STATEMENT: Gov. Moore order on home heating appliances means cleaner air and safer climate

Media Contacts
Emily Scarr

State Director, Maryland PIRG; Director, Stop Toxic PFAS Campaign, PIRG

Johanna Neumann

Senior Director, Campaign for 100% Renewable Energy, Environment America

BALTIMORE –  Governor Wes Moore issued an executive order on Tuesday, directing the Maryland Department of the Environment to establish new regulations for emissions from home heating appliances. 

The new clean air standards will reduce emissions of harmful pollutants, including nitrous oxide, small particulate matter, and ozone pollution. The regulations are also expected to increase adoption of highly efficient heat pumps, which are more efficient than gas furnaces and traditional HVAC. Heat pumps provide affordable, reliable heating and cooling year round while reducing health-harming air pollution.

When we use gas furnaces, water heaters, and other gas-fired appliances in our homes, we burn fossil fuels that emit pollutants into the air, which contribute to climate change and harm public health. Breathing this dirty air pollution can cause or worsen respiratory illness, especially among children.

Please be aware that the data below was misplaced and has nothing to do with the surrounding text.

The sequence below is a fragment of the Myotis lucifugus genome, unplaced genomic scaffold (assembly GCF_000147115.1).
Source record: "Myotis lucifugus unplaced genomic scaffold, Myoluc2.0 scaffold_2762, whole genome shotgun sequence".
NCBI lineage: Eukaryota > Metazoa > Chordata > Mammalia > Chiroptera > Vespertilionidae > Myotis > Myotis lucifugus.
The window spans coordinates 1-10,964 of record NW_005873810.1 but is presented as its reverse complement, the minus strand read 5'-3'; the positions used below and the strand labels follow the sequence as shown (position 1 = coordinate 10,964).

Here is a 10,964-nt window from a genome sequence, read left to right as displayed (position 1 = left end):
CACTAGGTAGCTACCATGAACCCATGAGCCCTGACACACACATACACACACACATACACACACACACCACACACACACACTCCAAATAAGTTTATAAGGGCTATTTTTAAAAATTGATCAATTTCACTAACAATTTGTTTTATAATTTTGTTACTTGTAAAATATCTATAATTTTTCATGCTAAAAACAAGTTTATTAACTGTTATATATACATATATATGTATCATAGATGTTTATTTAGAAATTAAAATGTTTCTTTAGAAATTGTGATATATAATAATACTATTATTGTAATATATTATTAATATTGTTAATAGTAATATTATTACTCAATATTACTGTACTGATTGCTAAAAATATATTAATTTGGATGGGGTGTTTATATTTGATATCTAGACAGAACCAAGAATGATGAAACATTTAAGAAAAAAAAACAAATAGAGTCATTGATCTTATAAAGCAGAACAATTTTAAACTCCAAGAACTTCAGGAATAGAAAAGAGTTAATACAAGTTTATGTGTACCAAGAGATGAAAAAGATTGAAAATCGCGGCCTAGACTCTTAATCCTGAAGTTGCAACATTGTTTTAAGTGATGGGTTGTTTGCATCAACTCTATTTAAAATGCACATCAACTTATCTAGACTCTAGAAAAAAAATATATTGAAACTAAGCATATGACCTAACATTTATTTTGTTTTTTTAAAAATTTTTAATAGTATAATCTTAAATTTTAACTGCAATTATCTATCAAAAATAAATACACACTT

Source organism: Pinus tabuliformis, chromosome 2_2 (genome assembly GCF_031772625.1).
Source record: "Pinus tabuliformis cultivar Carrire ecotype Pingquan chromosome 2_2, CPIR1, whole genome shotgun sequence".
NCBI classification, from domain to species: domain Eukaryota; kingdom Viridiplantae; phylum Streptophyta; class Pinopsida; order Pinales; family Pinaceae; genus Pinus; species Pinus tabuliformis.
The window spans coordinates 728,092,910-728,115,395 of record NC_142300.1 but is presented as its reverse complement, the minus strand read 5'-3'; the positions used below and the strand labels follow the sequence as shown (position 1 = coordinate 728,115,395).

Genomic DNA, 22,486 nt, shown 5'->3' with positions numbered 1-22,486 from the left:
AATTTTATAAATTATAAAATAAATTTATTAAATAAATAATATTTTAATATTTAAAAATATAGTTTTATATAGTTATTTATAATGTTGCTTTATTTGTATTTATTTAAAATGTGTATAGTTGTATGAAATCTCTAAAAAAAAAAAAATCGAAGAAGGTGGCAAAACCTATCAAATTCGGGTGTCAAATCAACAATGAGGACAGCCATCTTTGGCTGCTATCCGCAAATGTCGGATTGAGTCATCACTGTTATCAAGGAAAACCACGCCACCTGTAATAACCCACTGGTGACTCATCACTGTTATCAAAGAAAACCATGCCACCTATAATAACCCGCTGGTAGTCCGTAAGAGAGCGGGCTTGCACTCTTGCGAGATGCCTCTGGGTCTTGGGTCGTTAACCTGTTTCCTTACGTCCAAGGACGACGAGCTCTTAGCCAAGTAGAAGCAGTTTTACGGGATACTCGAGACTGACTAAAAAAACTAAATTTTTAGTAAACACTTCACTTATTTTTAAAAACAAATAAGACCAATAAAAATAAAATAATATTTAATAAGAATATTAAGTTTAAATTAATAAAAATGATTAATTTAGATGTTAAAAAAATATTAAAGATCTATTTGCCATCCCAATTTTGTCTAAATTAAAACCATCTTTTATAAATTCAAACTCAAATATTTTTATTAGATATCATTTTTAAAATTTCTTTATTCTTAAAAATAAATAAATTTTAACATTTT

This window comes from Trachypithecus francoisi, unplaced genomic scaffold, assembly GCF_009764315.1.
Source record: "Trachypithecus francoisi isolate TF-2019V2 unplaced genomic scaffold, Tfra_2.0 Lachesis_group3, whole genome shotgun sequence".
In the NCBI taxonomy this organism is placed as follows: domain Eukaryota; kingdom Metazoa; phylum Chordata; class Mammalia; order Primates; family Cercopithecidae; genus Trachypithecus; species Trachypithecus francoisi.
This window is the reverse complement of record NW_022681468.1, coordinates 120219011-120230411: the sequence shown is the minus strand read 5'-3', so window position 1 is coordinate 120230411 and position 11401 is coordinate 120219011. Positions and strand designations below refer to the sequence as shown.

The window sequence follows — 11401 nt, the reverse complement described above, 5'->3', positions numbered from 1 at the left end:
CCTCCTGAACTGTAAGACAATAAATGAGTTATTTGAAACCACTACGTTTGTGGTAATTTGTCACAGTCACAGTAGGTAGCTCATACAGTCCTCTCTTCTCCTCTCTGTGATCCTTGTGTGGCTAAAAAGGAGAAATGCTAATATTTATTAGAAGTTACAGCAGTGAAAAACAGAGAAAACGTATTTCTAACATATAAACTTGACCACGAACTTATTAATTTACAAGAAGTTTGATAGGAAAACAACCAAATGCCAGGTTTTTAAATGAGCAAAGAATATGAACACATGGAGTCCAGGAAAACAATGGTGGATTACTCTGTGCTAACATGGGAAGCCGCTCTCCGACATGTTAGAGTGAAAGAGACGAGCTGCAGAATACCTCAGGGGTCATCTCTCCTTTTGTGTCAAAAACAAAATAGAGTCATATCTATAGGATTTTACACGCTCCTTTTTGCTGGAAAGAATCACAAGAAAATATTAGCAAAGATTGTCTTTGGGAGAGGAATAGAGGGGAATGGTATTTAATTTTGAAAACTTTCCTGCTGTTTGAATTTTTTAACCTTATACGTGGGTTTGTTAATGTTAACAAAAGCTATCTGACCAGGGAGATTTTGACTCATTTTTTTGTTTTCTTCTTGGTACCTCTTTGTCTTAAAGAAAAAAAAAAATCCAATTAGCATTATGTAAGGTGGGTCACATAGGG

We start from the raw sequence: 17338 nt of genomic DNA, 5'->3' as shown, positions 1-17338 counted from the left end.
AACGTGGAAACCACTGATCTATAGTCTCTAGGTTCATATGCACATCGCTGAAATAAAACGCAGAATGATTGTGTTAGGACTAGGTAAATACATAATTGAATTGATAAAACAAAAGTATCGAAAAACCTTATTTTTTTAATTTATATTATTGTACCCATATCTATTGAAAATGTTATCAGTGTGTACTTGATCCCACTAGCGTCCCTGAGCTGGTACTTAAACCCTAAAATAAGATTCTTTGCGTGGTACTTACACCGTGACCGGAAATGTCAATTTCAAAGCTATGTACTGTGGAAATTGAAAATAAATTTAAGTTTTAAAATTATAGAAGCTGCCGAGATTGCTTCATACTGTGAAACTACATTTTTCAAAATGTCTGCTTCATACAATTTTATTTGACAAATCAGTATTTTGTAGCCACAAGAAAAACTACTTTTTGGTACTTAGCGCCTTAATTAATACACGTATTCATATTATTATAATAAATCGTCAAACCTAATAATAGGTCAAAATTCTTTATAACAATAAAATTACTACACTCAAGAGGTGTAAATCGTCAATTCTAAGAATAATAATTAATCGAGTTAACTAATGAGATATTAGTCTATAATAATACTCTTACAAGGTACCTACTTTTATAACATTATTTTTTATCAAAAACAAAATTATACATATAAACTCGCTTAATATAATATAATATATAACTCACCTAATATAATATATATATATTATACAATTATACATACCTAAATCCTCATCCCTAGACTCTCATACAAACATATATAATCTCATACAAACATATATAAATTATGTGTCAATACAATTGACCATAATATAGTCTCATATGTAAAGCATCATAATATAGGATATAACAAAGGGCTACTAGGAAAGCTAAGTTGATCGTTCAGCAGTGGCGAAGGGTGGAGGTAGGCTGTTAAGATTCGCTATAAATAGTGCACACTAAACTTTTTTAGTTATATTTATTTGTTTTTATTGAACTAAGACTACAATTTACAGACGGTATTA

Emily Scarr, Maryland PIRG Director and Johanna Neumann, Senior Director of the Campaign for 100% Renewable Energy at Environment America, issued the following statements:

“Pollution from gas furnaces and water heaters increases the risk of premature death, asthma attacks, and cancer. We applaud Gov. Moore for today’s announcement and look forward to supporting strong regulations to clean up our air, lower heating bills, and protect the health of Maryland families,” said Emily Scarr.

 “Thanks to rapid improvements in technology, we can use the power of the sun and the wind to heat our homes instead of burning polluting fossil fuels. Moving these standards forward demonstrates the Moore administration’s commitment to a clean energy future. In 2024 Marylanders can heat their homes with pollution-free energy that protects the health of loved ones and the environment,” said Johanna Neumann.

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